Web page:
It’s almost hard to remember how much hype there was around the Metaverse, given the explosion in AI last year. But let’s not forget, the Metaverse was a huge talking point the year prior, with a wave of excitement around this new channel for marketers to play in.

Perhaps unsurprisingly in hindsight, the shine quickly wore off, and the world changed its focus to AI. But that doesn’t’ mean virtual reality doesn’t have genuine applications for your business.

As Olivia Ortyl, Consumer Products & Retail Marketing Leader UK, Capgemini demonstrated, they managed to use virtual reality – as well other visually striking methods – to help build connections with their audience. Using these immersive virtual spaces in conjunction with traditional physical conferences, Olivia pointed out just how powerful virtual reality can be, when it’s used appropriately.

This was backed up by Constantine Okoye and Alex Sladen of PwC, who provided a real deep dive into the Metaverse, both in terms of its practical applications and how the market has received a new lease of life following the launch of the Apple Vision Pro.

Copilots: An AI tool worth having?

Perhaps one of the issues with AI is that we often don’t know which tools to use and which ones to avoid. After all, with no many new tools entering the market on a seemingly daily basis, the market isn’t awash with household names (yet).

However, Microsoft’s Copilot is already starting to make a name for itself.

In one of our closing keynote sessions, Adrian Cutler, Director Global Agency, Microsoft (Advertising), walked attendees through how you can use Microsoft Copilot as part of your daily routine to get work done.

Brand: Keep it real

It could be argued that marketers are guilty of cognitive dissonance. On the one hand, we can see the value of AI being used to generate huge amounts of tailored content in the click of a button. On the other hand, we’ve been speaking about the need to be ‘human’ and empathetic in our communications for some time now. Can AI truly be human?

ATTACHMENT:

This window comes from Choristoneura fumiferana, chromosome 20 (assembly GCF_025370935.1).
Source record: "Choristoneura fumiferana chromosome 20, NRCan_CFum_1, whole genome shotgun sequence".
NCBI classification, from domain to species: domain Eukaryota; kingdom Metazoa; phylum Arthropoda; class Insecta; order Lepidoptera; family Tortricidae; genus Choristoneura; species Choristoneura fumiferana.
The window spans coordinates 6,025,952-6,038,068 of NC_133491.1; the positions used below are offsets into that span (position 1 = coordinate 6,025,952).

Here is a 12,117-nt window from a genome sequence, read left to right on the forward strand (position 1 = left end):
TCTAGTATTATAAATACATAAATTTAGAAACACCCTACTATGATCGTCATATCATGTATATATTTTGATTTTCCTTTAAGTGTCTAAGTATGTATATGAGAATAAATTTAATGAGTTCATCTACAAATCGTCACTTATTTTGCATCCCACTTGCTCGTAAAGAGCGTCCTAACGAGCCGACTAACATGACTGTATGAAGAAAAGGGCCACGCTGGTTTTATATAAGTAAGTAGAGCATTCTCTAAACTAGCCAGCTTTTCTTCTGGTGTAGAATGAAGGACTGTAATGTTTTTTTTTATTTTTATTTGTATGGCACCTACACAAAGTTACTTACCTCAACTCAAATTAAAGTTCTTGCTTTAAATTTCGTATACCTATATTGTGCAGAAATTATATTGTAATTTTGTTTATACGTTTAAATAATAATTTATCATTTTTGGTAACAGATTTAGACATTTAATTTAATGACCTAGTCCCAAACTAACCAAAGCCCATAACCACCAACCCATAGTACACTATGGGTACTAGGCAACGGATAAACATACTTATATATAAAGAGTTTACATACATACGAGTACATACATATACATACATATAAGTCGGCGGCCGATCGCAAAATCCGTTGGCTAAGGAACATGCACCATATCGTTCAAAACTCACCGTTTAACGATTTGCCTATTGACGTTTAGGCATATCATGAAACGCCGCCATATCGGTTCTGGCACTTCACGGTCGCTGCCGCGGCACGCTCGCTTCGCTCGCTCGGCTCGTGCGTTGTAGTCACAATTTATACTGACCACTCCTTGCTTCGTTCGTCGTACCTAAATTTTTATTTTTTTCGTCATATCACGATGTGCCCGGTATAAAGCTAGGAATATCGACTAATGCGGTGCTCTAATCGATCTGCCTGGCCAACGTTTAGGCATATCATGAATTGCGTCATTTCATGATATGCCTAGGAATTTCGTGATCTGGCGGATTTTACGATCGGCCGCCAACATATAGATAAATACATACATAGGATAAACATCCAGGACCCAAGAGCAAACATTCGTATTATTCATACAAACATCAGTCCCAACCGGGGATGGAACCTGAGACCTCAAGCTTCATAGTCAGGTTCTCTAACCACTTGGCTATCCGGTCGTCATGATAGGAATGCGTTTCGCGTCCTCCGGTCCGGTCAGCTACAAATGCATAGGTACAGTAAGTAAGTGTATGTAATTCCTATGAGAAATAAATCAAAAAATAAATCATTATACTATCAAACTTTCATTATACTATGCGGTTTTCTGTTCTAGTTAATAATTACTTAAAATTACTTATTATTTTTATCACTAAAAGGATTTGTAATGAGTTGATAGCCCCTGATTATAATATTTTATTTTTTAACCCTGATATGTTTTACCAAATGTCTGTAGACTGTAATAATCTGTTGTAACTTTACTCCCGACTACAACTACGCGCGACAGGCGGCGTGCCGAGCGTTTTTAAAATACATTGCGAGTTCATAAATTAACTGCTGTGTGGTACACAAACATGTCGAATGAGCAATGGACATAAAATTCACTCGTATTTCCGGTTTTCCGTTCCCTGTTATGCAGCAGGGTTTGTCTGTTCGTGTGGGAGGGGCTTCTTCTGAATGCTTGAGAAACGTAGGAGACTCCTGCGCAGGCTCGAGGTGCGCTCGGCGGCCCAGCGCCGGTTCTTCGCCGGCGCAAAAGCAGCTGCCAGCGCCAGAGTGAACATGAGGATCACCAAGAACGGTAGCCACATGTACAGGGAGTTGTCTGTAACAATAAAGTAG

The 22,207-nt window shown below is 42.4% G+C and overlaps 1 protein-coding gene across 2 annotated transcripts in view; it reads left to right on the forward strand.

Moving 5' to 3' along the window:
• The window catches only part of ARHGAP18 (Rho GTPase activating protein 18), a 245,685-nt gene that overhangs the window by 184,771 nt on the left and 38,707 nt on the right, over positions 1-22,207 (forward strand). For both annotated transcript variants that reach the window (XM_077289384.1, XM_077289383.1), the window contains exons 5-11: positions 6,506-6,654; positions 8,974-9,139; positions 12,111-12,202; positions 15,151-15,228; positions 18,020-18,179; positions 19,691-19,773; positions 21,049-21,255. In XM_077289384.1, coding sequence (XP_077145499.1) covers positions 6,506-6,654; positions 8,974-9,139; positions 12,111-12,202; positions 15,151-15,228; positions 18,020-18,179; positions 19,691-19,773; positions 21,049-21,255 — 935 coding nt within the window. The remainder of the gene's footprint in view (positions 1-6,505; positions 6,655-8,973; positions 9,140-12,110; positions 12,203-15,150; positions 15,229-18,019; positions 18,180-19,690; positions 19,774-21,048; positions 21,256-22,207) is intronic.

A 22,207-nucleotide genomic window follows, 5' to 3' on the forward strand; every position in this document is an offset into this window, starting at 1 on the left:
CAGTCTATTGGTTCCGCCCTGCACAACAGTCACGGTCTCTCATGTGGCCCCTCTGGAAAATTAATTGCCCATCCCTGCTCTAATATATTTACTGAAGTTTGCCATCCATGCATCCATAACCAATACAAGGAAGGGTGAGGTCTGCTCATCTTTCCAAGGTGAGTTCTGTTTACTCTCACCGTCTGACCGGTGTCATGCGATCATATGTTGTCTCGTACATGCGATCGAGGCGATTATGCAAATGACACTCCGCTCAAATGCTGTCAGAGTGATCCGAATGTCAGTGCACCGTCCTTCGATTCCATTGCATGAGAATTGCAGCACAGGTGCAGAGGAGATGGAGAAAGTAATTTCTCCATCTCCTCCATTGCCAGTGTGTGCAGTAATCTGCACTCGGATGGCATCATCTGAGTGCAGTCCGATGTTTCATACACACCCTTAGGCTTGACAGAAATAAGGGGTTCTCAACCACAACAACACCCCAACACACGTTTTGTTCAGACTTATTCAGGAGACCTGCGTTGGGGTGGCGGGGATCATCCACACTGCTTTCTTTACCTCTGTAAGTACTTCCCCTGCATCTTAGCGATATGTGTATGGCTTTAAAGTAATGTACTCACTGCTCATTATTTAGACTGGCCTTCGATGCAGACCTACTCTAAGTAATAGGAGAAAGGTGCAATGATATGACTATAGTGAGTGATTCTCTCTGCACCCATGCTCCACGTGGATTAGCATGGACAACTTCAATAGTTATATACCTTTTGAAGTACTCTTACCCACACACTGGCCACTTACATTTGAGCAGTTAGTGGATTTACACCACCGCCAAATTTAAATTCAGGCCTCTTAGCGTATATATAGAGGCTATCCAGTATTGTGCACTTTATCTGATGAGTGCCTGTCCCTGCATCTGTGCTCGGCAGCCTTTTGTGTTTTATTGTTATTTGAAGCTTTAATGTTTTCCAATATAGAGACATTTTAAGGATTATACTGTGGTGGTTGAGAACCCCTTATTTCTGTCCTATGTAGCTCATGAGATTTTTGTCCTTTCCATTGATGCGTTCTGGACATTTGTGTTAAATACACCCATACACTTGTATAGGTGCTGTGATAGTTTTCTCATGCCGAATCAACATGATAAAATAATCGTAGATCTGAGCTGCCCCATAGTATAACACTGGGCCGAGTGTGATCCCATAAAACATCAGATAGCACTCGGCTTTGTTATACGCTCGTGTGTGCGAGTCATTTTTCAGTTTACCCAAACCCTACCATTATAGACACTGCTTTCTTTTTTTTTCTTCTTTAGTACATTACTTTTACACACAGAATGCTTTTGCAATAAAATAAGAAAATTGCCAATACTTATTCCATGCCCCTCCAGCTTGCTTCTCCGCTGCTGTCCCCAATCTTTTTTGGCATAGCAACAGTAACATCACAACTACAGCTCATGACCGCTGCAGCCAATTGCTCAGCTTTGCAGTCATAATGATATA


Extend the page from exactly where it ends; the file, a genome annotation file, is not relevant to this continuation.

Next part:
We’ll leave that question for the philosophers, but, in our closing keynote of the day, Jason Miller, Head of Brand Experience, Tyk, walked attendees through:

  • How to balance human and AI in brand strategy.
  • What a successful brand looks like in 2024, and how to position yours for long-term success.
  • How to measure true brand impact, beyond marketing metrics and into real value.

Ultimately, AI is a useful tool, but if we’re not careful, it could do more harm than good. Make sure you’re keeping your brand reputation central to everything you do.

So, what are the key takeaways?

This year’s event had to much take away, but the key is that 2024 is the year to start acting upon AI. If 2023 was the year where we awakened to its potential and learned about what it can and can’t do, 2024 is the year where we collectively need to start putting it in place. Of course, technology should never be purchased or integrated without thinking about the overall strategy first. It should be a strategic enabler, not a strategic plaster.

With that in mind, we’d urge you to keep Ben Lee’s advice in mind at all times. Start by getting your processes in order first. Only then should you start to think about which AI tools you may want to consider.

Of course, this blog has shared some of the key findings, but we’d urge you to check out our full agenda here. With two stages, this year’s event had insight from the likes of Canto, who shared their ‘2024 State of Digital Content Report’, which revealed strategies you can employ to help align your team so you can maximise the value you get from your tech stack. Equally, we heard from EY and how they are using gamification to drive employee engagement.

If you’re a Propolis member, you can access all of these sessions on demand. If you’re not a member, we’d urge you to look into these agencies, companies and technologies vendors online, and get inspiration for the year ahead.